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The geometry of structural equilibrium

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ABSTRACT

Building on a long tradition from Maxwell, Rankine, Klein and others, this paper puts forward a geometrical description of structural equilibrium which contains a procedure for the graphic analysis of stress resultants within general three-dimensional frames. The method is a natural generalization of Rankine’s reciprocal diagrams for three-dimensional trusses. The vertices and edges of dual abstract 4-polytopes are embedded within dual four-dimensional vector spaces, wherein the oriented area of generalized polygons give all six components (axial and shear forces with torsion and bending moments) of the stress resultants. The relevant quantities may be readily calculated using four-dimensional Clifford algebra. As well as giving access to frame analysis and design, the description resolves a number of long-standing problems with the incompleteness of Rankine’s description of three-dimensional trusses. Examples are given of how the procedure may be applied to structures of engineering interest, including an outline of a two-stage procedure for addressing the equilibrium of loaded gridshell rooves.

No MeSH data available.


(a) The cell connectivity on a section transverse to an edge beam. (b) The gauche quadrilateral reciprocal to the edge beam (in three dimensions, with e0 information omitted), and the projections of its oriented area that give the forces.
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RSOS160759F14: (a) The cell connectivity on a section transverse to an edge beam. (b) The gauche quadrilateral reciprocal to the edge beam (in three dimensions, with e0 information omitted), and the projections of its oriented area that give the forces.

Mentions: All stress function values have now been determined, and it remains only to evaluate the stress resultant in the edge beams. Although the procedure works even if the roof beam inclinations θ and ϕ are different (and the roof panels are thus gauche), we proceed for brevity with the case θ=ϕ. The cell connectivity on a section transverse to an edge beam is shown in figure 14a. To calculate the forces we plot and connect the gradients of the four cells in three dimensions, temporarily suppressing the e0 information. This gives a gauche quad (figure 14b) whose projections give the force components.Figure 14.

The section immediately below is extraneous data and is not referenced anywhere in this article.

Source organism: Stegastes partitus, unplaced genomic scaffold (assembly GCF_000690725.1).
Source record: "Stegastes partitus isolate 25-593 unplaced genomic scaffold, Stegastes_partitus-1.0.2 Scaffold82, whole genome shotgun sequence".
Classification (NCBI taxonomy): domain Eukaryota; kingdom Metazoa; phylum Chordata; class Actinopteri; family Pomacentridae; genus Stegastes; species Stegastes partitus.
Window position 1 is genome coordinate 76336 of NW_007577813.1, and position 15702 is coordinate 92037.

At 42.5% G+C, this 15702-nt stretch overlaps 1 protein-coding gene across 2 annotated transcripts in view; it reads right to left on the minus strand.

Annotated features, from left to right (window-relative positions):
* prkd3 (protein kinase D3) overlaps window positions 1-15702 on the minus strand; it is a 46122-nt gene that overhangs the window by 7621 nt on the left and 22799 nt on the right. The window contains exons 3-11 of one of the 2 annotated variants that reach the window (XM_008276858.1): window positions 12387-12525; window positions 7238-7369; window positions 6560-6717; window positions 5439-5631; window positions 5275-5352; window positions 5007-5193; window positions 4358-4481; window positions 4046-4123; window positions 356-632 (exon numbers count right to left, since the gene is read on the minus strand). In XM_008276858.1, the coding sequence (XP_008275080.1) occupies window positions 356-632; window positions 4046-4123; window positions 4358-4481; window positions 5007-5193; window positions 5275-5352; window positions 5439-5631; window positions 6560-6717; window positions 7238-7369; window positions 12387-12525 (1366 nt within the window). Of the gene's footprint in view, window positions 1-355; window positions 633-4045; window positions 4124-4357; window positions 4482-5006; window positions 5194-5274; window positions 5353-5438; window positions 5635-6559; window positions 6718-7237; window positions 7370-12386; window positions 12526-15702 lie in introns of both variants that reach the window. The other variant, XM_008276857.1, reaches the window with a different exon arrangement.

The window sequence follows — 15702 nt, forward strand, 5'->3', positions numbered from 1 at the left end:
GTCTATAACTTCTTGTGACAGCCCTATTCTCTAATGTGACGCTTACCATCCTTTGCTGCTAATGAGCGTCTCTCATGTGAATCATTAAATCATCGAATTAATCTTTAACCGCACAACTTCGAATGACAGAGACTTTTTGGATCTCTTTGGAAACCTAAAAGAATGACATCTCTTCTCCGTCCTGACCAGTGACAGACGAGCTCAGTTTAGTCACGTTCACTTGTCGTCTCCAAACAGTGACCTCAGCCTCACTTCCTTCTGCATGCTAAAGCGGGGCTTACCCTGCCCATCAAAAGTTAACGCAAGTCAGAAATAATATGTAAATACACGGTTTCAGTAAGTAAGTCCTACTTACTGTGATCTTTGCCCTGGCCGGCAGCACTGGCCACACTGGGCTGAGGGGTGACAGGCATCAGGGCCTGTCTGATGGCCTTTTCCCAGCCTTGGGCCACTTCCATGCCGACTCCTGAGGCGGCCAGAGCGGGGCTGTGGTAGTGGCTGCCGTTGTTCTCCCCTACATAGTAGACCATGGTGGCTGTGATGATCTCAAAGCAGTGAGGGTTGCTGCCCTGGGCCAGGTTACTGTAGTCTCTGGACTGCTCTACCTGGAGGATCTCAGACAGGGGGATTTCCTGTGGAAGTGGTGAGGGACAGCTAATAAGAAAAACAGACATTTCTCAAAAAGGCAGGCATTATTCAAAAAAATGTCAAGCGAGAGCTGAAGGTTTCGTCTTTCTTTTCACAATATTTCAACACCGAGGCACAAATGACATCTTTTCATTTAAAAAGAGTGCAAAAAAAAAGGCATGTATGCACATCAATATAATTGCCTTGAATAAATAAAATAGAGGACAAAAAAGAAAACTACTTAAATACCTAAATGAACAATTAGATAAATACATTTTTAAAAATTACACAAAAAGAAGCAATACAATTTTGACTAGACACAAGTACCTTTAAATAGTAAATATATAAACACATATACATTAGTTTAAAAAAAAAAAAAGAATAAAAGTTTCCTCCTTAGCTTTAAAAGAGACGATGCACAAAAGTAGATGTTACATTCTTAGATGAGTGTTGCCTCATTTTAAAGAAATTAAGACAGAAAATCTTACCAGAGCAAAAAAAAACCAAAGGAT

The geometry of structural equilibrium
(a) The cell connectivity on a section transverse to an edge beam. (b) The gauche quadrilateral reciprocal to the edge beam (in three dimensions, with e0 information omitted), and the projections of its oriented area that give the forces.
© Copyright Policy - open-access
Related In: Results  -  Collection

License
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getmorefigures.php?uid=PMC5383818&req=5

RSOS160759F14: (a) The cell connectivity on a section transverse to an edge beam. (b) The gauche quadrilateral reciprocal to the edge beam (in three dimensions, with e0 information omitted), and the projections of its oriented area that give the forces.
Mentions: All stress function values have now been determined, and it remains only to evaluate the stress resultant in the edge beams. Although the procedure works even if the roof beam inclinations θ and ϕ are different (and the roof panels are thus gauche), we proceed for brevity with the case θ=ϕ. The cell connectivity on a section transverse to an edge beam is shown in figure 14a. To calculate the forces we plot and connect the gradients of the four cells in three dimensions, temporarily suppressing the e0 information. This gives a gauche quad (figure 14b) whose projections give the force components.Figure 14.

View Article: PubMed Central - PubMed

ABSTRACT

Building on a long tradition from Maxwell, Rankine, Klein and others, this paper puts forward a geometrical description of structural equilibrium which contains a procedure for the graphic analysis of stress resultants within general three-dimensional frames. The method is a natural generalization of Rankine’s reciprocal diagrams for three-dimensional trusses. The vertices and edges of dual abstract 4-polytopes are embedded within dual four-dimensional vector spaces, wherein the oriented area of generalized polygons give all six components (axial and shear forces with torsion and bending moments) of the stress resultants. The relevant quantities may be readily calculated using four-dimensional Clifford algebra. As well as giving access to frame analysis and design, the description resolves a number of long-standing problems with the incompleteness of Rankine’s description of three-dimensional trusses. Examples are given of how the procedure may be applied to structures of engineering interest, including an outline of a two-stage procedure for addressing the equilibrium of loaded gridshell rooves.

No MeSH data available.